If you ask a group of children or teenagers if they do any writing other than what's set at school, some hands usually go up. And there are probably more who won't admit to it.
Teachers complain that national curriculum stringencies leave little time for creativity, but both these books make clear that many young people have impressive energies and talents for writing and that many already think of themselves as independent writers. Others may surprise themselves with what they can achieve, especially when given encouragement and, just as importantly, the time to consider writing as a pleasure in itself, rather than as progress towards an attainment target.
Cue Cumbria is an anthology of writing by pupils from eight Cumbria schools. During a six-month project, supported by Cumbria Arts in Education, writers Sandra Glover and Peter Mortimer ran workshops involving almost 100 Year 8, 9 and 10 pupils.
The result is a professionally-produced paperback that gives the impression that writing was fun for the participants. There are diaries, scripts, various poetic forms, story extracts; there's relish for language and inventiveness with form. (I liked "The New Dictionary" which includes such coined words as "blut (n): a spelling mistake" and "zizzer (n): the thruster of a flying milk-bottle".) Children often respond well to writing by their peers. This attractive book, besides rewarding its contributors, may well provide inspiratio and models for others.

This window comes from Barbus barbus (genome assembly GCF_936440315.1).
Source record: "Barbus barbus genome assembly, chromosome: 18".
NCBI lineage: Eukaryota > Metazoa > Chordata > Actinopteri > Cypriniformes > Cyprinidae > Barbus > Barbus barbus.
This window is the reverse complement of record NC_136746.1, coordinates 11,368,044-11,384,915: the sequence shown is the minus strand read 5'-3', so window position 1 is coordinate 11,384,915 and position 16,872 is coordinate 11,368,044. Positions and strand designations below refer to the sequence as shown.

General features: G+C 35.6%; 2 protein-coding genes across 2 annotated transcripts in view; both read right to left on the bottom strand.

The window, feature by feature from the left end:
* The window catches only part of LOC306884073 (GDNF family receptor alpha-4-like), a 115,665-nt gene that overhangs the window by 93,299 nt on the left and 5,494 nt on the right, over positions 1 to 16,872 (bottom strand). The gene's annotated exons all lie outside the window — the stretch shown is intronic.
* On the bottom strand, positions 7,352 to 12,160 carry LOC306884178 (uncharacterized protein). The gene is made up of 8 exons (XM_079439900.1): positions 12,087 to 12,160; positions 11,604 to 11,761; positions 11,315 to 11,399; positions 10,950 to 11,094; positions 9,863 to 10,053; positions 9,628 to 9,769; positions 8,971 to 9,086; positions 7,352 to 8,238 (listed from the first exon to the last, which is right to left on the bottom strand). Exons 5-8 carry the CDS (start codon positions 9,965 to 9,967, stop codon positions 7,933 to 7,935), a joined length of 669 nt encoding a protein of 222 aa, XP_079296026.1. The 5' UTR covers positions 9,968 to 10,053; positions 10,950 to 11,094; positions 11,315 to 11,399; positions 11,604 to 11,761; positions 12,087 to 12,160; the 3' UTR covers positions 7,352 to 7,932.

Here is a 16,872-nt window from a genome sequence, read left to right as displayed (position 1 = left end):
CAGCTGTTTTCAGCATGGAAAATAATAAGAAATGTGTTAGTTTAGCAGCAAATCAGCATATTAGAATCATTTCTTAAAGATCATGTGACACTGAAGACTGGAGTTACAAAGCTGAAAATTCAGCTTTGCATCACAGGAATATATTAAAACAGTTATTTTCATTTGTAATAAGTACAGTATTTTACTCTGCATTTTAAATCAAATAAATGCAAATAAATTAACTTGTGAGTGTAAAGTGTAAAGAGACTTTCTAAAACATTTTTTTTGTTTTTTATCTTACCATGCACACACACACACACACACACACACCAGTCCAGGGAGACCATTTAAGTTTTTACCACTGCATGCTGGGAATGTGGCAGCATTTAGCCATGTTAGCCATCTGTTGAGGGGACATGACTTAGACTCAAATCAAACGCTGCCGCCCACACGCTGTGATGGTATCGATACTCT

The aim of The Poppy Factory Takeover is less obvious. Peter Hayden, the self-publisher of Crazy Horse Press, draws on his years of experience as author, English teacher, and tutor of writing workshops. It's unclear whether the book is for teachers, would-be writers, or Hayden himself. His style is rambling, with digressions into anecdotes about colleagues, classroom incidents and the fortunes of his football team.
But his energy and enthusiasm are infectious. He's good on the practicalities of producing a school magazine, and in particular on how to sustain enthusiasm after the first issue has appeared. Every English teacher will at some time have been given a piece of writing about disaster or bereavement - writing which so clearly stems from a need to express bewilderment or grief that the only response can be on a personal level. Hayden's most poignant chapter is concerned with the writing produced (voluntarily) at Hagley RC high school in Stourbridge after the 1993 M40 minibus accident, in which 12 pupils and a teacher died. "I open my mouth to scream the loudest, longest Scream from within - But nothing comes out," wrote one child. Hayden's encouragement of therapeutic writing at this anguished time provided an outlet for that scream.
Both books stress the importance of encouraging teenagers to take themselves seriously as writers, not simply to churn out work for teacher approval. "Normal rules don't apply," says Mortimer. "There are no marks, no exams, no right or wrong answers."
These three writer-tutors have helped young people to find fulfilment and satisfaction in committing thoughts to paper, and the results are likely to give lasting pleasure to at least some of those who took part.